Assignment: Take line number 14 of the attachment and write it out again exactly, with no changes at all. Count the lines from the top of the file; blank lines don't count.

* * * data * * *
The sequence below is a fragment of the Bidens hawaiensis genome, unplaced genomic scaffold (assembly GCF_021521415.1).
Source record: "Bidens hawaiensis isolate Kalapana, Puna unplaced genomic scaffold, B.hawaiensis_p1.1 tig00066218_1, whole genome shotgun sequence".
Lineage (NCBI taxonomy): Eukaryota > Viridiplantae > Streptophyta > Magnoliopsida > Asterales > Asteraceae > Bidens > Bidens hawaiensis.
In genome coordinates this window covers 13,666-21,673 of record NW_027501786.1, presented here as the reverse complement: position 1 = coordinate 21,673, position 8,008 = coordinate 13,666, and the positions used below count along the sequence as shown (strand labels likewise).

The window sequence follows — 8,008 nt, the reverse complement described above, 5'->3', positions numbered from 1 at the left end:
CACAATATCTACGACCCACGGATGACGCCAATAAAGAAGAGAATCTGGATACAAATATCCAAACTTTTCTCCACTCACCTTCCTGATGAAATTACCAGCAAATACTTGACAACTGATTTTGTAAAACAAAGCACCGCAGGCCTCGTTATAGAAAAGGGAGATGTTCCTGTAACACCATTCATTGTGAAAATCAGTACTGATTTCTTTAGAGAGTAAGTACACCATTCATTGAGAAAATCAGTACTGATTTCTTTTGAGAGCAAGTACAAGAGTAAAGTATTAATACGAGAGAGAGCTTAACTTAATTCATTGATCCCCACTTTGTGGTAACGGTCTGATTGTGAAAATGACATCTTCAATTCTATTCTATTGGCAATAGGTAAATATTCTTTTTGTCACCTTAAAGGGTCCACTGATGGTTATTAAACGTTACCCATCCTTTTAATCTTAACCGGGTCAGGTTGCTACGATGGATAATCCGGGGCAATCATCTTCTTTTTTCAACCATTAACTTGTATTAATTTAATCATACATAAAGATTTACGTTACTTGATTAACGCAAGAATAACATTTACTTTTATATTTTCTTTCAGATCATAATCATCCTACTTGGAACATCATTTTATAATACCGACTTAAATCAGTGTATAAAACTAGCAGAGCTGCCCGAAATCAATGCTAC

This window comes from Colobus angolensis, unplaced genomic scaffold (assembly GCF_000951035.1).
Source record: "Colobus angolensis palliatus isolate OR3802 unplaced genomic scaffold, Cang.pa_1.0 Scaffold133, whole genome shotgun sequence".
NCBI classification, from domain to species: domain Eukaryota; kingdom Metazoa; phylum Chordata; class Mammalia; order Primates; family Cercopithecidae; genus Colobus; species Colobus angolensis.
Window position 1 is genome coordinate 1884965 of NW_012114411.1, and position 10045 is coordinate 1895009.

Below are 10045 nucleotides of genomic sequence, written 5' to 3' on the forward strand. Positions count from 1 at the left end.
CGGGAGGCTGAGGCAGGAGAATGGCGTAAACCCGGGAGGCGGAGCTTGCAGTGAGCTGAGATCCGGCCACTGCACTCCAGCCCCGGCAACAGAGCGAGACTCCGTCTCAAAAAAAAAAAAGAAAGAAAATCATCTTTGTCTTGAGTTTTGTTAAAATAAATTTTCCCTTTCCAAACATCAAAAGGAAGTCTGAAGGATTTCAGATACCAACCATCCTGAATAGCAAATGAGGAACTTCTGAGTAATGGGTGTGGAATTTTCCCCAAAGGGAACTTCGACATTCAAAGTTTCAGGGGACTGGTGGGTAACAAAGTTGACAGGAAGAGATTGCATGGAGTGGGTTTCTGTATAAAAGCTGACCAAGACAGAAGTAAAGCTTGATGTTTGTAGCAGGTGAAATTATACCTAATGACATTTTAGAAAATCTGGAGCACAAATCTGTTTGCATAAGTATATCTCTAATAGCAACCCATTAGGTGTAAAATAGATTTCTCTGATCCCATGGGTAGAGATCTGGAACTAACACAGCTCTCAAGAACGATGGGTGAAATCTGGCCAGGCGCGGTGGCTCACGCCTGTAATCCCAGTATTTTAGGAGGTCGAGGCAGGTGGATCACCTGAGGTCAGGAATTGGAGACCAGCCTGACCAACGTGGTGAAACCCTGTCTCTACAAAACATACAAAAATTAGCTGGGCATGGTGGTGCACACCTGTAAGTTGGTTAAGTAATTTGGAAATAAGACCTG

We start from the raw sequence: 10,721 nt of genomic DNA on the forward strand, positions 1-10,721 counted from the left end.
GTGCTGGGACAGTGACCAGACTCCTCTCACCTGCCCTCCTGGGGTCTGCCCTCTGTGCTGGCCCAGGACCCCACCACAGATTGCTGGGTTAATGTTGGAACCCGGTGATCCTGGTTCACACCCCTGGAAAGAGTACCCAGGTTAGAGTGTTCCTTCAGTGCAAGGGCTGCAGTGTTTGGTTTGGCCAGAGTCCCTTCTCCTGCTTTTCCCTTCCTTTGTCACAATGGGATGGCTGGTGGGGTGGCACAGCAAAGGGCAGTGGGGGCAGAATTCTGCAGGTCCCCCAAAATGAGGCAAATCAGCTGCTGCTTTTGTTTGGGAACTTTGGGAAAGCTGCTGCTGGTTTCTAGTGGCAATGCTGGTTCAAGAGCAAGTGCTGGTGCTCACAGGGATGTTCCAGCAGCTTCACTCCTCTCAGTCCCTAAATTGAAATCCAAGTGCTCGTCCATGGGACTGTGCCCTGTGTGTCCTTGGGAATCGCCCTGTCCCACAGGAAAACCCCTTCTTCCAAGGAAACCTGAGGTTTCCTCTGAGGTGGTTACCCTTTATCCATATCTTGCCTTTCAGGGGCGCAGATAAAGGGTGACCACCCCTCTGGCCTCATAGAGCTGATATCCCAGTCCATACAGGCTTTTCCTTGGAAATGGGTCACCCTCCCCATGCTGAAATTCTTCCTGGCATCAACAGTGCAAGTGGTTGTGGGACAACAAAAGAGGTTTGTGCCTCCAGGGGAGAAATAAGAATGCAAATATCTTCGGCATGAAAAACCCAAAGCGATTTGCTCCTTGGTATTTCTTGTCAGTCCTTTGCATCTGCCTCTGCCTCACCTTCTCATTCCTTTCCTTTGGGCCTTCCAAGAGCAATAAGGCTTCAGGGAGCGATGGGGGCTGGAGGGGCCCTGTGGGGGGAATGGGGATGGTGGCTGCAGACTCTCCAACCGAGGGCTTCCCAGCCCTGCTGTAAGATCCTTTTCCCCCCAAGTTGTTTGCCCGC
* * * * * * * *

GTGCTGGGACAGTGACCAGACTCCTCTCACCTGCCCTCCTGGGGTCTGCCCTCTGTGCTGGCCCAGGACCCCACCACAGATTGCTGGGTTAATGTTGGAACCCGGTGATCCTGGTTCACACCCCTGGAAAGAGTACCCAGGTTAGAGTGTTCCTTCAGTGCAAGGGCTGCAGTGTTTGGTTTGGCCAGAGTCCCTTCTCCTGCTTTTCCCTTCCTTTGTCACAATGGGATGGCTGGTGGGGTGGCACAGCAAAGGGCAGTGGGGGCAGAATTCTGCAGGTCCCCCAAAATGAGGCAAATCAGCTGCTGCTTTTGTTTGGGAACTTTGGGAAAGCTGCTGCTGGTTTCTAGTGGCAATGCTGGTTCAAGAGCAAGTGCTGGTGCTCACAGGGATGTTCCAGCAGCTTCACTCCTCTCAGTCCCTAAATTGAAATCCAAGTGCTCGTCCATGGGACTGTGCCCTGTGTGTCCTTGGGAATCGCCCTGTCCCACAGGAAAACCCCTTCTTCCAAGGAAACCTGAGGTTTCCTCTGAGGTGGTTACCCTTTATCCATATCTTGCCTTTCAGGGGCGCAGATAAAGGGTGACCACCCCTCTGGCCTCATAGAGCTGATATCCCAGTCCATACAGGCTTTTCCTTGGAAATGGGTCACCCTCCCCATGCTGAAATTCTTCCTGGCATCAACAGTGCAAGTGGTTGTGGGACAACAAAAGAGGTTTGTGCCTCCAGGGGAGAAATAAGAATGCAAATATCTTCGGCATGAAAAACCCAAAGCGATTTGCTCCTTGGTATTTCTTGTCAGTCCTTTGCATCTGCCTCTGCCTCACCTTCTCATTCCTTTCCTTTGGGCCTTCCAAGAGCAATAAGGCTTCAGGGAGCGATGGGGGCTGGAGGGGCCCTGTGGGGGGAATGGGGATGGTGGCTGCAGACTCTCCAACCGAGGGCTTCCCAGCCCTGCTGTAAGATCCTTTTCCCCCCAAGTTGTTTGCCCGC